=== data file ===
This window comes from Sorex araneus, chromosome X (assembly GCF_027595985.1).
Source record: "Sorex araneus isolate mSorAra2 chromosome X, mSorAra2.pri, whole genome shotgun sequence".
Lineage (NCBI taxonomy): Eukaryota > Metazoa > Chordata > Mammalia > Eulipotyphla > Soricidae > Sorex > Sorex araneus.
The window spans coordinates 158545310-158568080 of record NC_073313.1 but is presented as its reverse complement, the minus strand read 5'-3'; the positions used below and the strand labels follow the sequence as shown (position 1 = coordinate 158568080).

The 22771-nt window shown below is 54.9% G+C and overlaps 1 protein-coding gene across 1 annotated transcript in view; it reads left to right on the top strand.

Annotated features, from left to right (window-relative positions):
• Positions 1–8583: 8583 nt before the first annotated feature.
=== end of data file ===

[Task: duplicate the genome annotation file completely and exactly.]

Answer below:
This window comes from Sorex araneus, chromosome X (assembly GCF_027595985.1).
Source record: "Sorex araneus isolate mSorAra2 chromosome X, mSorAra2.pri, whole genome shotgun sequence".
Lineage (NCBI taxonomy): Eukaryota > Metazoa > Chordata > Mammalia > Eulipotyphla > Soricidae > Sorex > Sorex araneus.
The window spans coordinates 158545310-158568080 of record NC_073313.1 but is presented as its reverse complement, the minus strand read 5'-3'; the positions used below and the strand labels follow the sequence as shown (position 1 = coordinate 158568080).

The 22771-nt window shown below is 54.9% G+C and overlaps 1 protein-coding gene across 1 annotated transcript in view; it reads left to right on the top strand.

Annotated features, from left to right (window-relative positions):
• Positions 1–8583: 8583 nt before the first annotated feature.